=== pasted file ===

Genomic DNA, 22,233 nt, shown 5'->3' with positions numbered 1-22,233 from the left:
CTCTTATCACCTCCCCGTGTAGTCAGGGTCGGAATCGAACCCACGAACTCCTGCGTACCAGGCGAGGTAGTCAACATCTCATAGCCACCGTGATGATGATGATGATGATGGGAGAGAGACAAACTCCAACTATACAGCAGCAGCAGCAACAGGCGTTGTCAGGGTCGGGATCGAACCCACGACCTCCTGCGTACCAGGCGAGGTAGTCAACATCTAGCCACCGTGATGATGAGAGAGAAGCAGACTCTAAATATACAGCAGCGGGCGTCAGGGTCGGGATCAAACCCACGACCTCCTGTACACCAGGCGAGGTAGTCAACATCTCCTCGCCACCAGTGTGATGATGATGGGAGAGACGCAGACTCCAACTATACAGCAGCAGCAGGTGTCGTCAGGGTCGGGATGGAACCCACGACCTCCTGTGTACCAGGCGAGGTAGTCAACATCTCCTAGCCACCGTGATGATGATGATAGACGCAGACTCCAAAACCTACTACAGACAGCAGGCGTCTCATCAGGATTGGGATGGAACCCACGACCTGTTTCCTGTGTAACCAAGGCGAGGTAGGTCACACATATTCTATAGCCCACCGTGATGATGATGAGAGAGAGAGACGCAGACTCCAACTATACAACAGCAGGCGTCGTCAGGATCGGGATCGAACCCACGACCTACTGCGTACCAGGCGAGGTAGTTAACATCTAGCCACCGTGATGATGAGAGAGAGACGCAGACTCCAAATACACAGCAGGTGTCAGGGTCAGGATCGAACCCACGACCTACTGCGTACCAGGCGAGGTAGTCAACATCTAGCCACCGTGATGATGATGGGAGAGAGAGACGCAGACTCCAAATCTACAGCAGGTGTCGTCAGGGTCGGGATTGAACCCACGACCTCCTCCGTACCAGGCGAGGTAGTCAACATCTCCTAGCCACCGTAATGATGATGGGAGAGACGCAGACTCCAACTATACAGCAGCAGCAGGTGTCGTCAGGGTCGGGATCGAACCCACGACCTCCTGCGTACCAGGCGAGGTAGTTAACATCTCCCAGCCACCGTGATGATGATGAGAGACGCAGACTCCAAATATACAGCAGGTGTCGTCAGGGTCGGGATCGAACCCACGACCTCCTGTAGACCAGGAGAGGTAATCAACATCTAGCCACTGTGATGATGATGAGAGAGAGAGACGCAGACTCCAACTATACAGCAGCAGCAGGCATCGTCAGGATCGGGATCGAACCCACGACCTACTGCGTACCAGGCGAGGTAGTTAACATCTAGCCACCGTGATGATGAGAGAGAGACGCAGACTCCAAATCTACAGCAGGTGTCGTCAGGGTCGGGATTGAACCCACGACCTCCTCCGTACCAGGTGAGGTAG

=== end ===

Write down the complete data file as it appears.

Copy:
Genomic DNA, 22,233 nt, shown 5'->3' with positions numbered 1-22,233 from the left:
CTCTTATCACCTCCCCGTGTAGTCAGGGTCGGAATCGAACCCACGAACTCCTGCGTACCAGGCGAGGTAGTCAACATCTCATAGCCACCGTGATGATGATGATGATGATGGGAGAGAGACAAACTCCAACTATACAGCAGCAGCAGCAACAGGCGTTGTCAGGGTCGGGATCGAACCCACGACCTCCTGCGTACCAGGCGAGGTAGTCAACATCTAGCCACCGTGATGATGAGAGAGAAGCAGACTCTAAATATACAGCAGCGGGCGTCAGGGTCGGGATCAAACCCACGACCTCCTGTACACCAGGCGAGGTAGTCAACATCTCCTCGCCACCAGTGTGATGATGATGGGAGAGACGCAGACTCCAACTATACAGCAGCAGCAGGTGTCGTCAGGGTCGGGATGGAACCCACGACCTCCTGTGTACCAGGCGAGGTAGTCAACATCTCCTAGCCACCGTGATGATGATGATAGACGCAGACTCCAAAACCTACTACAGACAGCAGGCGTCTCATCAGGATTGGGATGGAACCCACGACCTGTTTCCTGTGTAACCAAGGCGAGGTAGGTCACACATATTCTATAGCCCACCGTGATGATGATGAGAGAGAGAGACGCAGACTCCAACTATACAACAGCAGGCGTCGTCAGGATCGGGATCGAACCCACGACCTACTGCGTACCAGGCGAGGTAGTTAACATCTAGCCACCGTGATGATGAGAGAGAGACGCAGACTCCAAATACACAGCAGGTGTCAGGGTCAGGATCGAACCCACGACCTACTGCGTACCAGGCGAGGTAGTCAACATCTAGCCACCGTGATGATGATGGGAGAGAGAGACGCAGACTCCAAATCTACAGCAGGTGTCGTCAGGGTCGGGATTGAACCCACGACCTCCTCCGTACCAGGCGAGGTAGTCAACATCTCCTAGCCACCGTAATGATGATGGGAGAGACGCAGACTCCAACTATACAGCAGCAGCAGGTGTCGTCAGGGTCGGGATCGAACCCACGACCTCCTGCGTACCAGGCGAGGTAGTTAACATCTCCCAGCCACCGTGATGATGATGAGAGACGCAGACTCCAAATATACAGCAGGTGTCGTCAGGGTCGGGATCGAACCCACGACCTCCTGTAGACCAGGAGAGGTAATCAACATCTAGCCACTGTGATGATGATGAGAGAGAGAGACGCAGACTCCAACTATACAGCAGCAGCAGGCATCGTCAGGATCGGGATCGAACCCACGACCTACTGCGTACCAGGCGAGGTAGTTAACATCTAGCCACCGTGATGATGAGAGAGAGACGCAGACTCCAAATCTACAGCAGGTGTCGTCAGGGTCGGGATTGAACCCACGACCTCCTCCGTACCAGGTGAGGTAG